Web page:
Protecting the spring will help provide access to cleaner and safer water and reduce the time people have to spend to fetch it. Construction will keep surface runoff and other contaminants out of the water. With the community’s high involvement in the process, there should be a good sense of responsibility and ownership for the new clean water source.

Fetching water is a task predominantly carried out by women and young girls. Protecting the spring and offering training and support will, therefore, help empower the female members of the community by freeing up more of their time and energy to engage and invest in income-generating activities and their education.

Training on Health, Hygiene, COVID-19, and More

To hold trainings during the pandemic, we work closely with both community leaders and the local government to approve small groups to attend training. We ask community leaders to invite a select yet representative group of people to attend training who will then act as ambassadors to the rest of the community to share what they learn. We also communicate our expectations of physical distancing and wearing masks for all who choose to attend.

The training will focus on improved hygiene, health, and sanitation habits in this community. We will also have a dedicated session on COVID-19 symptoms, transmission routes, and prevention best practices.

With the community’s input, we will identify key leverage points where they can alter their practices at the personal, household, and community levels to affect change. This training will help to ensure participants have the knowledge they need about healthy practices and their importance to make the most of their water point as soon as water is flowing.

Our team of facilitators will use a variety of methods to train community members. Some of these methods include participatory hygiene and sanitation transformation, asset-based community development, group discussions, handouts, and demonstrations at the spring.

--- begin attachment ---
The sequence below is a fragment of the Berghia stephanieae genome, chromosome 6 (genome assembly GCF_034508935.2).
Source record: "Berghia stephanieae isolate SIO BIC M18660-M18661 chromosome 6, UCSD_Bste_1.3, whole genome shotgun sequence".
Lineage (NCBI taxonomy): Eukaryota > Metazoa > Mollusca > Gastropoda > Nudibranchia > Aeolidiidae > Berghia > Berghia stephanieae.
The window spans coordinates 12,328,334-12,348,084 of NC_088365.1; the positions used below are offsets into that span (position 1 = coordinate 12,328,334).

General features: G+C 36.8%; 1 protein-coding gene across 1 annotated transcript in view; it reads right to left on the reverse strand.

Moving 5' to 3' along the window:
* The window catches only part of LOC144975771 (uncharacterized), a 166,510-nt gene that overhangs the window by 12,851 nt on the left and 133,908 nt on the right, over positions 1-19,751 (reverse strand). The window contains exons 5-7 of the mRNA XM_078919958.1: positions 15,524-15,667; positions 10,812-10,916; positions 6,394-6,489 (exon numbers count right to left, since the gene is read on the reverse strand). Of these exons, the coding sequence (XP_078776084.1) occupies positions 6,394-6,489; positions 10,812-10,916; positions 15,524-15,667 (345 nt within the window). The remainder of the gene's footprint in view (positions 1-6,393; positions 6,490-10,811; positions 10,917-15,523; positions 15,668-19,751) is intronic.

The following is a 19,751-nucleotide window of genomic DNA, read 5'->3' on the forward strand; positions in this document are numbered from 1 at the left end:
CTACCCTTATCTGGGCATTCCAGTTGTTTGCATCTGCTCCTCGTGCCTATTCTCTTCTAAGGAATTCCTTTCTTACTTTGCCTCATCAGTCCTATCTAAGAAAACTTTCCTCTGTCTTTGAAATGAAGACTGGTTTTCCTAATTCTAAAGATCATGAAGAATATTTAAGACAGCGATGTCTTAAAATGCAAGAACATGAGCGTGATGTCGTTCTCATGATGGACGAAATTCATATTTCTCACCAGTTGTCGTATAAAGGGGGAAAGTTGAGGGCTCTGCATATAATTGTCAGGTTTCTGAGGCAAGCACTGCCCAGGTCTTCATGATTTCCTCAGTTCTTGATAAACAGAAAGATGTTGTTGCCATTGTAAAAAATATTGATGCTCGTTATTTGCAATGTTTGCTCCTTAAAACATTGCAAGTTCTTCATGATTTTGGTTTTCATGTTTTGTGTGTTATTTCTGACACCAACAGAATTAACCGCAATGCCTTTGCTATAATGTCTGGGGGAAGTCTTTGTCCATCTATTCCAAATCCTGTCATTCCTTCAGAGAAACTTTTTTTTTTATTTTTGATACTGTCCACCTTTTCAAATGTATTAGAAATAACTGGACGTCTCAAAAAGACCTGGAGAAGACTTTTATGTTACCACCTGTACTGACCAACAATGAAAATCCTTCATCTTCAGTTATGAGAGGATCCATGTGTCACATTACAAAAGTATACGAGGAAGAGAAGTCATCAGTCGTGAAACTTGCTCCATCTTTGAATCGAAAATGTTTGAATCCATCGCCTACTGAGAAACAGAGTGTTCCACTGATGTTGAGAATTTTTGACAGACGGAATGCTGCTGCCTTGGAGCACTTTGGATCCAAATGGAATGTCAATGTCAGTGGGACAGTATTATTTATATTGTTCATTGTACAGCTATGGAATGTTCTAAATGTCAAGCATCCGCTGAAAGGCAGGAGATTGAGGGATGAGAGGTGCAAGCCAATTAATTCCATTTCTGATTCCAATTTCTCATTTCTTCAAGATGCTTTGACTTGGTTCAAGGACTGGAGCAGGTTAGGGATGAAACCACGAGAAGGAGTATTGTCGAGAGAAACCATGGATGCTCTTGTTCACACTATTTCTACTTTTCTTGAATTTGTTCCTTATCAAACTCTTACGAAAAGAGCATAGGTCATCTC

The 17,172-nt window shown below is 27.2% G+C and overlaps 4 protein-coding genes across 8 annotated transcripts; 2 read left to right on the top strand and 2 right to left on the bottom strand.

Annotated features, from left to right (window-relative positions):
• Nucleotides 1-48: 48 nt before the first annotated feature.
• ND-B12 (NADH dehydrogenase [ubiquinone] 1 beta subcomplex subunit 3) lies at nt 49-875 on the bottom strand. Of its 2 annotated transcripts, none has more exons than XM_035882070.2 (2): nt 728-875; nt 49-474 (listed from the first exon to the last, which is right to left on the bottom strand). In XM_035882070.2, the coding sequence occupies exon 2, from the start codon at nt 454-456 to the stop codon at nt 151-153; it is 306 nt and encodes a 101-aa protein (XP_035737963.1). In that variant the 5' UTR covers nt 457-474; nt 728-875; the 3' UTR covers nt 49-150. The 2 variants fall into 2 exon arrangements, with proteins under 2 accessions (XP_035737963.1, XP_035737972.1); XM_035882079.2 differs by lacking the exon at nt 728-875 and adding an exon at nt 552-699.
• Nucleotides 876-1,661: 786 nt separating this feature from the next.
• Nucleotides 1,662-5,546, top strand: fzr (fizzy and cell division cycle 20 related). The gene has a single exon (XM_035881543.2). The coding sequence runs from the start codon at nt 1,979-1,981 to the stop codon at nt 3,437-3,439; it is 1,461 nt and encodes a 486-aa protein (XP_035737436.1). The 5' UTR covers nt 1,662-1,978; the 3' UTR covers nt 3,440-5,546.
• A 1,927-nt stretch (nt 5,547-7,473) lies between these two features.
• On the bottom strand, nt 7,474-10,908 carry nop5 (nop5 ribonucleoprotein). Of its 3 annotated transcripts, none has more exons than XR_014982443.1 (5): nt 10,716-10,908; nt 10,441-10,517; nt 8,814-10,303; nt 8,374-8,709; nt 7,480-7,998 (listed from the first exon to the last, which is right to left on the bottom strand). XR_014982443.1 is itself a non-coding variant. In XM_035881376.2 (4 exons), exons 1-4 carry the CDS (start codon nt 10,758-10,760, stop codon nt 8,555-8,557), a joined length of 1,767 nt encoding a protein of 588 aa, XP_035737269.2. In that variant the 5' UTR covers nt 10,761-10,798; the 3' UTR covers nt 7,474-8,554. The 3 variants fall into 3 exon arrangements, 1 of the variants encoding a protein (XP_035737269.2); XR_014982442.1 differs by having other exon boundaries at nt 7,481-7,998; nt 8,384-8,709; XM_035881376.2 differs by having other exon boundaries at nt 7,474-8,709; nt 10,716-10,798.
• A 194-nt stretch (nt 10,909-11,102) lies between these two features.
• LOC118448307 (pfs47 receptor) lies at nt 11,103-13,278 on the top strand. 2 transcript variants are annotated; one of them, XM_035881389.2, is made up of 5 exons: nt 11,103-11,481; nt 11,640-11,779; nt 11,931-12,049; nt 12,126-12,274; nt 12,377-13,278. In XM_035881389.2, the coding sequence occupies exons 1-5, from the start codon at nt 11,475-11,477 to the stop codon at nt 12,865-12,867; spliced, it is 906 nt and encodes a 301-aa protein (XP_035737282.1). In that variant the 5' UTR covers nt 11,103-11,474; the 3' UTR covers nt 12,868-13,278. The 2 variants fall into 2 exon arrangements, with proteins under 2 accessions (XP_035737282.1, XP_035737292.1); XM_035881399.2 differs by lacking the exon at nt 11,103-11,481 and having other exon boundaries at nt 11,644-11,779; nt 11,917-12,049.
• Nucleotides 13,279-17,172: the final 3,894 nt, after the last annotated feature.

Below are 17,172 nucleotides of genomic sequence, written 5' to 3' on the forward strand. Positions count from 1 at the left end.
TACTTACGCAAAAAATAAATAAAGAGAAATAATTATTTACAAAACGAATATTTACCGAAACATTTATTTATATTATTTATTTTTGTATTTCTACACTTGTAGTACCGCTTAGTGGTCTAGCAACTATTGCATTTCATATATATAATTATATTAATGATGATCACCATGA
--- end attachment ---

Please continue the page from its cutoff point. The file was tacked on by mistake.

One of the most important issues we plan to cover is the handling, storage, and treatment of water. Having a clean water source will be extremely helpful, but it is useless if water gets contaminated by the time it is consumed. We and the community strongly believe that all of these components will work together to improve living standards here, which will help to unlock the potential for these community members to live better, healthier lives.

We will then conduct a small series of follow-up trainings before transitioning to our regularly scheduled support visits throughout the year.

Training will result in the formation of a water user committee, elected by their peers, that will oversee the operations and maintenance of the spring. The committee will enforce proper behavior around the spring and delegate tasks that will help preserve the site, such as building a fence and digging proper drainage channels. The fence will keep out destructive animals and unwanted waste, and the drainage will keep the area’s mosquito population at a minimum.

We're just getting started, check back soon!


Project Photos


Project Type

Protected Spring

In many communities, natural springs exist as water flows from cracks in rocky ground or the side of a hill.  Springs provide reliable water but that doesn’t mean safe. When left open they become contaminated by surface contamination, animal and human waste and rain runoff. The solution is to protect the source. First, you excavate around the exact source area of the spring. Then, you build a protective reservoir for water flow, which pours through a reinforced pipe in a concrete headwall to a paved collection area. Safe water typically flows year-round and there is very limited ongoing maintenance needed!